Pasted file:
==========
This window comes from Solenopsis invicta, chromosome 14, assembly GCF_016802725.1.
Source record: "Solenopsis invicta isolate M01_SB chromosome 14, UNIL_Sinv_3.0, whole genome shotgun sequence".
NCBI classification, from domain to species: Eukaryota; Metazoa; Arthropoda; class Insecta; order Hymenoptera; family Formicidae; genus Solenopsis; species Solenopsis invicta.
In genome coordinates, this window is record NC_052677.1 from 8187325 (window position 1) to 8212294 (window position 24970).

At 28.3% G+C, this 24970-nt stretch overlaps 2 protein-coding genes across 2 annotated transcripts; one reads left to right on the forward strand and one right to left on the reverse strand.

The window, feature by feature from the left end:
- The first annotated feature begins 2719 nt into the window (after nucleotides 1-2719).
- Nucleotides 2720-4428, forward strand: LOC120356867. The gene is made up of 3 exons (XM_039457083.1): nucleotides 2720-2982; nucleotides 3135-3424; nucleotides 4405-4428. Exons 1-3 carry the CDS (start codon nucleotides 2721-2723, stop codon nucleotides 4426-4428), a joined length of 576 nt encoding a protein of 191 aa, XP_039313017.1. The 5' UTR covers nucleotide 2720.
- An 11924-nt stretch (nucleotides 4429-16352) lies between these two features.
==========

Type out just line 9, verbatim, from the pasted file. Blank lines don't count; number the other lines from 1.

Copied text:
- An 11924-nt stretch (nucleotides 4429-16352) lies between these two features.